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Old 8th May 2020, 7:01 am   #13
Join Date: May 2008
Location: Derby, UK.
Posts: 7,732
Lightbulb Re: Wireless World calculator project

Originally Posted by TonyDuell View Post
With electronic calculators it's relatively easy to move numbers between registers. The idea of dedicated multilication counters,etc, makes a little less sense.
When something really game-changing comes along, it often is not obvious just how tightly the game is bound up with the limitations of the old ways.

Look at the Iron Bridge, for example. It's held together with dovetails and mortice and tenon joints that were cast into the various sections. That's not the way you would make a metal bridge today (although it's probably exactly how you would make a plastic bridge..... though you'd expect better moulding tolerances today. Darby's original parts look similar from a distance, but corresponding ones could not simply be swapped: the give-or-take is tens or even hundreds of millimetres) but it was all anyone knew about in the 1770s.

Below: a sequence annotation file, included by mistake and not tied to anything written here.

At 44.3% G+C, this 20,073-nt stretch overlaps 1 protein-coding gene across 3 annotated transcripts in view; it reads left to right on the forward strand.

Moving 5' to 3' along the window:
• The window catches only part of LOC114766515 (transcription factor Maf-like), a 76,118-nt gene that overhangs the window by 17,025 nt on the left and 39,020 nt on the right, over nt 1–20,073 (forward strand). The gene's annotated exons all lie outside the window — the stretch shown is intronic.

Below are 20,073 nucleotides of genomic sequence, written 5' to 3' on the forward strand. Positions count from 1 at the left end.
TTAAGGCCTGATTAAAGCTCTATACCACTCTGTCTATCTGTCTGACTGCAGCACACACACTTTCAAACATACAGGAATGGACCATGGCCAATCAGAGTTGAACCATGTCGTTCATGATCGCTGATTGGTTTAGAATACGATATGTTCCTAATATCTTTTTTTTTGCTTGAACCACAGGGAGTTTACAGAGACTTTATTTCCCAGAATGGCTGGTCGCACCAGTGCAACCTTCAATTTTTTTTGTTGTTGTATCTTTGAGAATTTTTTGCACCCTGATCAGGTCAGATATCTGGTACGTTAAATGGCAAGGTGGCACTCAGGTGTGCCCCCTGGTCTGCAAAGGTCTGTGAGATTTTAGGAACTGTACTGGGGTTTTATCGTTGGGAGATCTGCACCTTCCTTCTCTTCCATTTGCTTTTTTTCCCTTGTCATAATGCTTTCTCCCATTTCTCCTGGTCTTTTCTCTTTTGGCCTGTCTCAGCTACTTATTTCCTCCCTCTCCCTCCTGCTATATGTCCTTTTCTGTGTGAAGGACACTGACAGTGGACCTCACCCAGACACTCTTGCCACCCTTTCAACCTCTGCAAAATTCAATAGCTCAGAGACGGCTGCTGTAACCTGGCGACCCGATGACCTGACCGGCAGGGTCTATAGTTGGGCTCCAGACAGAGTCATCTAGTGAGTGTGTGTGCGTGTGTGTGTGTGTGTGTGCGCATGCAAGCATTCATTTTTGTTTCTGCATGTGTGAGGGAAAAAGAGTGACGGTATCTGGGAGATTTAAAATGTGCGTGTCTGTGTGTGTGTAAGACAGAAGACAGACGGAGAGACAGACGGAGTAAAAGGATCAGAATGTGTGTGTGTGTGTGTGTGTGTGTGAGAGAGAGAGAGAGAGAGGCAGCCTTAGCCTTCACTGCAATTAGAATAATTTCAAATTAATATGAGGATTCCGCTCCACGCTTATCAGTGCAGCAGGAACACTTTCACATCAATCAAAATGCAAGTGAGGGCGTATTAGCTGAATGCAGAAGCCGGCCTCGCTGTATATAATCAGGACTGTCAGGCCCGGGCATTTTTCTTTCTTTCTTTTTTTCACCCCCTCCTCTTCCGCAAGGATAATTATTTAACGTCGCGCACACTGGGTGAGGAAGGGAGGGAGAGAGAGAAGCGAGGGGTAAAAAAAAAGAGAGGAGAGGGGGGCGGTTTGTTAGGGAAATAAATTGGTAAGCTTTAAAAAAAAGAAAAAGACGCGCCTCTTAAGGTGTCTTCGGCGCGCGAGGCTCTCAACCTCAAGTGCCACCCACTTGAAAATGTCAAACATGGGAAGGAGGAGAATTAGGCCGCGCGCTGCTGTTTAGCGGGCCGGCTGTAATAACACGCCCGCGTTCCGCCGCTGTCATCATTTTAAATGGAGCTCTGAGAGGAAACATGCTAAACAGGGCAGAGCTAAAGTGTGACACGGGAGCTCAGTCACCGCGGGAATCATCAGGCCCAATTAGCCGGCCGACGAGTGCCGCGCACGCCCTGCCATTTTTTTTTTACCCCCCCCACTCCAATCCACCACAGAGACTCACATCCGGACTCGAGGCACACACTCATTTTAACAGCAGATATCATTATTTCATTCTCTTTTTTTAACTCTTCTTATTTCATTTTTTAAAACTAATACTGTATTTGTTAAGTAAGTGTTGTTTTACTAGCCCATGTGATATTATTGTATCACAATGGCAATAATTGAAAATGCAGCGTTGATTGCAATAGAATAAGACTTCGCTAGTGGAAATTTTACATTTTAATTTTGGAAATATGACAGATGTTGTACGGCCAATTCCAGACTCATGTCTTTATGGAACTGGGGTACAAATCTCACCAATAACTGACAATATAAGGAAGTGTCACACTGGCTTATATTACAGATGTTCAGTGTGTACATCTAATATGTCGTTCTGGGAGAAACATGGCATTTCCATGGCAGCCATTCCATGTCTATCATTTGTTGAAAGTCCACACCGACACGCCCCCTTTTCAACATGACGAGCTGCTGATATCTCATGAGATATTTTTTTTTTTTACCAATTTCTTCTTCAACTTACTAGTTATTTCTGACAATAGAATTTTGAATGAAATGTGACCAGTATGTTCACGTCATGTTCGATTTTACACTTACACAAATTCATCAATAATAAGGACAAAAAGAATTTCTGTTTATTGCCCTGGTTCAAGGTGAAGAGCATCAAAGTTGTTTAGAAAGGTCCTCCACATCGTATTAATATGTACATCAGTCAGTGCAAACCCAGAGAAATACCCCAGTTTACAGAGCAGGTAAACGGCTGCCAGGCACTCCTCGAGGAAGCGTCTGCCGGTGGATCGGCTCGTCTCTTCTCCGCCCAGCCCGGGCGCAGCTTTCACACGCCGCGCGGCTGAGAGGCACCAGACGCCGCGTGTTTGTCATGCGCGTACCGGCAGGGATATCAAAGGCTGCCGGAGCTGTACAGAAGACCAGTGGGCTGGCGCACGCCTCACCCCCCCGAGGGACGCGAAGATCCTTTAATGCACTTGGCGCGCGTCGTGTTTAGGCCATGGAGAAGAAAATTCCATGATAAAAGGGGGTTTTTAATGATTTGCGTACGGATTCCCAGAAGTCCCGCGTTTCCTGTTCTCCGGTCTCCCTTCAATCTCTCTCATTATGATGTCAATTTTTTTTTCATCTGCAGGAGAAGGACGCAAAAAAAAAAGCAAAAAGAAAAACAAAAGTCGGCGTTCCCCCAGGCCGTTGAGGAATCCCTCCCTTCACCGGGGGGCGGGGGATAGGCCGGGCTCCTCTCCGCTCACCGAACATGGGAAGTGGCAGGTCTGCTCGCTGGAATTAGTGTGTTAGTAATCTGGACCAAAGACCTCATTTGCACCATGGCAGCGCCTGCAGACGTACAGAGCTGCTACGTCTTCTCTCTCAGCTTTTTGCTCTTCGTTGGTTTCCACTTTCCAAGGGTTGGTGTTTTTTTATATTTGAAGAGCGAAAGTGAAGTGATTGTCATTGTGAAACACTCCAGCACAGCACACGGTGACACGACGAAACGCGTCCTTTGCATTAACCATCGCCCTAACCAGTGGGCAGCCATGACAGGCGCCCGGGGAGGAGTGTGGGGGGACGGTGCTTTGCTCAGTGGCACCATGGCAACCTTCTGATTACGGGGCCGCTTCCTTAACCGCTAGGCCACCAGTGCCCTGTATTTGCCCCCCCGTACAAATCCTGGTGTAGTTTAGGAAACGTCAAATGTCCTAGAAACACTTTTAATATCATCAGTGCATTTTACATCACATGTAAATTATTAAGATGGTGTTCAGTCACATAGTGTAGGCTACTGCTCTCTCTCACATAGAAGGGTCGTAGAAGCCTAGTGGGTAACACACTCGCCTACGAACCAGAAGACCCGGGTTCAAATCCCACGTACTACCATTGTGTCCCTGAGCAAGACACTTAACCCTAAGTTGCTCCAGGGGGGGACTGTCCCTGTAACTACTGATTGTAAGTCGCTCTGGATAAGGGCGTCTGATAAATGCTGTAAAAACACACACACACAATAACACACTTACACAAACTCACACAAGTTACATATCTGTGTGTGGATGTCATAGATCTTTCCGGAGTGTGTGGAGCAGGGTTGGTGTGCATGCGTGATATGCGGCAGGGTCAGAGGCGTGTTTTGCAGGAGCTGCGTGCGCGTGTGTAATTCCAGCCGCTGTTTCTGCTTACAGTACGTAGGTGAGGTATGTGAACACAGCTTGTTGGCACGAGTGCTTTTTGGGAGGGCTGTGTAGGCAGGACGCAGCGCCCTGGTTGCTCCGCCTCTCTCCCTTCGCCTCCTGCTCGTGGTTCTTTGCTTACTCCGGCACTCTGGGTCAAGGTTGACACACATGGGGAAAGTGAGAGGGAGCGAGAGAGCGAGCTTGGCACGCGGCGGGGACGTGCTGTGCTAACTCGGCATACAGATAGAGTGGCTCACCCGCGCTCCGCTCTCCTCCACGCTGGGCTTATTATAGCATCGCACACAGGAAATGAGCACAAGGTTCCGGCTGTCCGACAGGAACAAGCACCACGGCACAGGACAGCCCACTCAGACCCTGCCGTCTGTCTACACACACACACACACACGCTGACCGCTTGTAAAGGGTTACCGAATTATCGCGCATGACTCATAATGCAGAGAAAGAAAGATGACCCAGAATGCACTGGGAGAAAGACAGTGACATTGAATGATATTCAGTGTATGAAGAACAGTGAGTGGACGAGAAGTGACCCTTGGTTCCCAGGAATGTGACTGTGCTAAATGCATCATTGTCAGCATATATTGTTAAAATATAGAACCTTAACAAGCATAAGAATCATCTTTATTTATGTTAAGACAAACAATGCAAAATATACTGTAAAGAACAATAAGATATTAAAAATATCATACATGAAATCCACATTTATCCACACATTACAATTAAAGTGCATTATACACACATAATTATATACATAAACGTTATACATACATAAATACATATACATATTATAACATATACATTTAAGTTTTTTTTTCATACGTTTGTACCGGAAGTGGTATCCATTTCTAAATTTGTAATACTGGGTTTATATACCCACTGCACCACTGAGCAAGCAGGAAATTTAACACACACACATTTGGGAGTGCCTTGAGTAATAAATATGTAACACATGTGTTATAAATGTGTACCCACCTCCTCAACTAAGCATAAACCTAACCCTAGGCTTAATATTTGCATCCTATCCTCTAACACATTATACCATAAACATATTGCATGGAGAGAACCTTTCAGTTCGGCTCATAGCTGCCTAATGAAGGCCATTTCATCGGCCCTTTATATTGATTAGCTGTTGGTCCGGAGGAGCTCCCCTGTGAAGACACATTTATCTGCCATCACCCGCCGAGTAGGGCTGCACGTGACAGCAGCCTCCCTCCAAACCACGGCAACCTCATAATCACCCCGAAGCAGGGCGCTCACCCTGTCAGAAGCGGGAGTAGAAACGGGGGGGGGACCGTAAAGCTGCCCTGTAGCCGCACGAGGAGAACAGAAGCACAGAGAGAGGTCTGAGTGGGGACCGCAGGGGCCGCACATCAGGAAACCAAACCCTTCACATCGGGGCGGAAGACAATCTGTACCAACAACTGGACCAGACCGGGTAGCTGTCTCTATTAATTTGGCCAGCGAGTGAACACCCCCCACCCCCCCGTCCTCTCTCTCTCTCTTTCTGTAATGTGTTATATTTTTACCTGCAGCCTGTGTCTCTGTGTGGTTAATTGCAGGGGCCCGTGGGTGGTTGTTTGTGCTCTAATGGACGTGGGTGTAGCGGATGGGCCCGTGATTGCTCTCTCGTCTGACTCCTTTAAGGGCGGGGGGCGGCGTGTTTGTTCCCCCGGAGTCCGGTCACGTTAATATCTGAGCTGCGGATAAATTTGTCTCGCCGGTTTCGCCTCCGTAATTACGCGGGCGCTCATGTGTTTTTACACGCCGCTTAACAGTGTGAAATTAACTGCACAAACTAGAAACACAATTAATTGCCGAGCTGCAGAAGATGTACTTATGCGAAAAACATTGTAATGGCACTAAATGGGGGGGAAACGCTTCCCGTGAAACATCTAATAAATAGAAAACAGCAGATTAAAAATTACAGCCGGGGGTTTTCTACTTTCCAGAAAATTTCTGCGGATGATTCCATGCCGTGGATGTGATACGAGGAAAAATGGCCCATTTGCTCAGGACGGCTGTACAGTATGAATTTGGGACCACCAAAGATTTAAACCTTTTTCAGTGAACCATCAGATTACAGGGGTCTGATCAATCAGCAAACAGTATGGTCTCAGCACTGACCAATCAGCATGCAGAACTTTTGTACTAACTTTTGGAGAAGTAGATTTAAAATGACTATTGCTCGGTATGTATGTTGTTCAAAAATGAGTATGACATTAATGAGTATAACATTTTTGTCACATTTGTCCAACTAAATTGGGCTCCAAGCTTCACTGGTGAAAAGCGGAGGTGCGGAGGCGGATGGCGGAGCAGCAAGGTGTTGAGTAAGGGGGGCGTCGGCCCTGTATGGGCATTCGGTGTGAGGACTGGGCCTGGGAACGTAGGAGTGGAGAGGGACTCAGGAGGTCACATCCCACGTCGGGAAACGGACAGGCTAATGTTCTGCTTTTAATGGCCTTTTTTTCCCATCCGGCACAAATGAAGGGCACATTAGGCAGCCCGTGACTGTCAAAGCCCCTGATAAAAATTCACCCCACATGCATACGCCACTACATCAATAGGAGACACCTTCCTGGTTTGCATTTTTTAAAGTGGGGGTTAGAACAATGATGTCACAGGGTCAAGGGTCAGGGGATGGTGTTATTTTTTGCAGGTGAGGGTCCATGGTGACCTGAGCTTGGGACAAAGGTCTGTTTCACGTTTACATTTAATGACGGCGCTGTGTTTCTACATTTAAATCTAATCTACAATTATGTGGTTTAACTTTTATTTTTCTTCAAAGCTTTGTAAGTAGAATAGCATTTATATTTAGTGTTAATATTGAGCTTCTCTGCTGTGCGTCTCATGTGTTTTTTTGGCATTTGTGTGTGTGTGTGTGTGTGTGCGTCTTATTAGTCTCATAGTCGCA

And then consider early attempts to use transistors as though they were valves, and the breakthrough that came from realising they could be better used in ways valves simply couldn't be used.

It's sometimes hard to separate an abstract process from the physical tools used for carrying out that process. So maybe it was necessary to start by building electronic versions of mechanical calculators first, before realising that the mechanical method actually was hampered by restrictions that the electronic method did not require you to emulate. The crucial insight was that numbers can be stored in a way that does not force a particular rôle in a calculation; but up until then, augends, addends, minuends, subtrahends, multiplicands, multipliers, dividends and divisors had all been stored in specific ways.
If I have seen further than others, it is because I was standing on a pile of failed experiments.
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